This past January, I introduced myself in Joel Katz‘s intermediate ʻukulele class by announcing that I was downsizing from the nine foot grand piano to the less than two foot ʻukulele. People laughed.
Don’t get me wrong. I wasn’t giving up the piano by any means. Rather, I was embracing the ʻukulele. It has my namesake after all: KU in ʻukulele.
In truth, I didn’t know what I was getting into. A few of my music students had shared their love of the instrument. One even gave me a hand-built ʻukulele stand as a parting gift. Eventually I succumbed to my usual thirst for novelty and variety.
The guitar duo of Mark and Beverly Davis gave a memorable performance at Great Falls Discovery Center in Western Massachusetts, featuring the beloved “Lass of Patey’s Mill”
Robert and I were thrilled to see the announcement of Mark and Beverly Davis’ Duo concert on Facebook: Friday August 14th, 2015 at Great Falls Coffeehouse, in Turners Falls in Western Massachusetts. We were in Boston, five years after we first made contact with Mark on Skype from London to book our concert in their home in Connecticut. In planning our road trip, we remembered fondly of their hospitality and their beautiful CD which accompanied us on our long drives in autumn in New England through our five week concert tour that ended in Maui on Thanksgiving Day in 2010.
James Taylor’s Fire and Rain remembered at a beach park funeral on Maui.
Decision making in music has always fascinated me. How does a performer decide which works to include in a concert? How does a composer decide which notes to use? How does an arranger decide which works to arrange? Sometimes the occasion commands it.
A few days ago I received an e-mail from a colleague asking if I could suggest someone to play James Taylor’s “Fire and Rain” for a funeral at a beach park on Maui. The song evoked memories of going to college in North Carolina and a nostalgia of lost youth. I never really understood the lyrics until another colleague, who attended the funeral today, recited the words verbatim and eluded to a story behind it.
Austrian composer Gerald Schwertberger was a prolific composer who passed away on February 8, 2014.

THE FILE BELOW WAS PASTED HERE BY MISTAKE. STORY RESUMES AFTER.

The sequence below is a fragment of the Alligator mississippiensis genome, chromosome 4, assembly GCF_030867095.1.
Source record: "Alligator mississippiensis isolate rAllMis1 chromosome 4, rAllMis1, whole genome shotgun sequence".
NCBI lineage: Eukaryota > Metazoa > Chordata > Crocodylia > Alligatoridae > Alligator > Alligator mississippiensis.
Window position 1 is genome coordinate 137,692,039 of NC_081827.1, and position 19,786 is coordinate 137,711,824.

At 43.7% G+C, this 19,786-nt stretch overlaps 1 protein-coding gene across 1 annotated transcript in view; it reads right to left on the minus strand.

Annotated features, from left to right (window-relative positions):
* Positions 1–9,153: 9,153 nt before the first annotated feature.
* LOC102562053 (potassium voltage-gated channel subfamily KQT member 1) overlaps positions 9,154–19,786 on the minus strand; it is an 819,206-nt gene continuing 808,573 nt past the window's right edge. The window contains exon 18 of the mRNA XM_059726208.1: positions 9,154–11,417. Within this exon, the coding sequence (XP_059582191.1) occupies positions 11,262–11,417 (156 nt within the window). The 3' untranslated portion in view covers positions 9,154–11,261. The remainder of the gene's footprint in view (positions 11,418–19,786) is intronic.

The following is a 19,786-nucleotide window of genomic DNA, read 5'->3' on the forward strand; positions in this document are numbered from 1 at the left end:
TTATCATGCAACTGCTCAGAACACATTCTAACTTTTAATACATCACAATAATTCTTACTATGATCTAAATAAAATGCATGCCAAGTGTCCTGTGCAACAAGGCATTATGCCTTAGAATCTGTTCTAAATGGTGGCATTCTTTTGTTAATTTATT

Gerald Schwertberger was one of the earliest 20th/21st century composers we discovered — who had composed for piano and guitar. Robert and I performed his works at our debut concert in London in 2002. The works were easy, fun, and full of humor.
I’ve never been to Vienna. I’ve never met Gerald.
It was an e-mail exchange, later continued more actively on Facebook.
We followed each other on Facebook. He read my blogs. I played his music.
I wrote to Gerald about visiting Vienna this summer. He replied that he was very ill.
In November/December 2013, I wrote to Gerald that I was looking for easy but fun music for my adult beginning piano students. I explained that here on Maui, there is just one music store and one book store. We have to order online and pay for hefty delivery costs. Unless I can download it from the Internet, I usually don’t get to browse or see what’s available.
Gerald was very kind to send his easy piano pieces with such titles as “chopsticks meets the flea” and “happy piano.”
He was a prolific composer who wrote for piano, guitar, cello, and other instruments. Most of his published work can be obtained from Doblinger. Just google him and you’ll find his pieces performed and recorded.
Sadly Gerald passed away on February 8th, 2014. Through the postings on his Facebook page, I could see that he was much loved and admired by musicians in South America as well as his native Austria. Thank you, Gerald, for your gift of music.